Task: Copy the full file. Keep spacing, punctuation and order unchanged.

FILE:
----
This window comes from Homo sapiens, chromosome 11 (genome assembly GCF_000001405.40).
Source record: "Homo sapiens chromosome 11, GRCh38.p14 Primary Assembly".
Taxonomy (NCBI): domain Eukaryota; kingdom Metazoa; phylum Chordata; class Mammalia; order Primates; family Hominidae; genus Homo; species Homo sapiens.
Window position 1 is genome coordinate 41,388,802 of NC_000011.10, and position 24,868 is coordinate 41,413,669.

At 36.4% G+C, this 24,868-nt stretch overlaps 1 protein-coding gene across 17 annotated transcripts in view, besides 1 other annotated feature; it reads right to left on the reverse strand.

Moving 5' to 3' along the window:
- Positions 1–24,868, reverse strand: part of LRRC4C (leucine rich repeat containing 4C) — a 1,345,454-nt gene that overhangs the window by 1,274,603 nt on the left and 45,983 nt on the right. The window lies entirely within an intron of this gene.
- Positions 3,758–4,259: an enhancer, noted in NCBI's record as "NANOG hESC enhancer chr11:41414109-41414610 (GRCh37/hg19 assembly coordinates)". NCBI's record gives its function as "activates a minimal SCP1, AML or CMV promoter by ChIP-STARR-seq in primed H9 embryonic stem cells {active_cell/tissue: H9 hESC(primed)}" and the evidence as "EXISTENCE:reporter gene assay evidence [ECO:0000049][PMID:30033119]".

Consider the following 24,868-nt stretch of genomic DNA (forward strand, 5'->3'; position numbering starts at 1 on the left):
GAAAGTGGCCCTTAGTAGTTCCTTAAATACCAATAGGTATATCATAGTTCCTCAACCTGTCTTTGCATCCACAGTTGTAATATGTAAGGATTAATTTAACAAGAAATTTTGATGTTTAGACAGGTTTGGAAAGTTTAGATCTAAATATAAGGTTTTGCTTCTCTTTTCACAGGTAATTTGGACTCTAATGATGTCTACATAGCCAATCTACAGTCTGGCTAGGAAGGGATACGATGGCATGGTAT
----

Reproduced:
This window comes from Homo sapiens, chromosome 11 (genome assembly GCF_000001405.40).
Source record: "Homo sapiens chromosome 11, GRCh38.p14 Primary Assembly".
Taxonomy (NCBI): domain Eukaryota; kingdom Metazoa; phylum Chordata; class Mammalia; order Primates; family Hominidae; genus Homo; species Homo sapiens.
Window position 1 is genome coordinate 41,388,802 of NC_000011.10, and position 24,868 is coordinate 41,413,669.

At 36.4% G+C, this 24,868-nt stretch overlaps 1 protein-coding gene across 17 annotated transcripts in view, besides 1 other annotated feature; it reads right to left on the reverse strand.

Moving 5' to 3' along the window:
- Positions 1–24,868, reverse strand: part of LRRC4C (leucine rich repeat containing 4C) — a 1,345,454-nt gene that overhangs the window by 1,274,603 nt on the left and 45,983 nt on the right. The window lies entirely within an intron of this gene.
- Positions 3,758–4,259: an enhancer, noted in NCBI's record as "NANOG hESC enhancer chr11:41414109-41414610 (GRCh37/hg19 assembly coordinates)". NCBI's record gives its function as "activates a minimal SCP1, AML or CMV promoter by ChIP-STARR-seq in primed H9 embryonic stem cells {active_cell/tissue: H9 hESC(primed)}" and the evidence as "EXISTENCE:reporter gene assay evidence [ECO:0000049][PMID:30033119]".

Consider the following 24,868-nt stretch of genomic DNA (forward strand, 5'->3'; position numbering starts at 1 on the left):
GAAAGTGGCCCTTAGTAGTTCCTTAAATACCAATAGGTATATCATAGTTCCTCAACCTGTCTTTGCATCCACAGTTGTAATATGTAAGGATTAATTTAACAAGAAATTTTGATGTTTAGACAGGTTTGGAAAGTTTAGATCTAAATATAAGGTTTTGCTTCTCTTTTCACAGGTAATTTGGACTCTAATGATGTCTACATAGCCAATCTACAGTCTGGCTAGGAAGGGATACGATGGCATGGTAT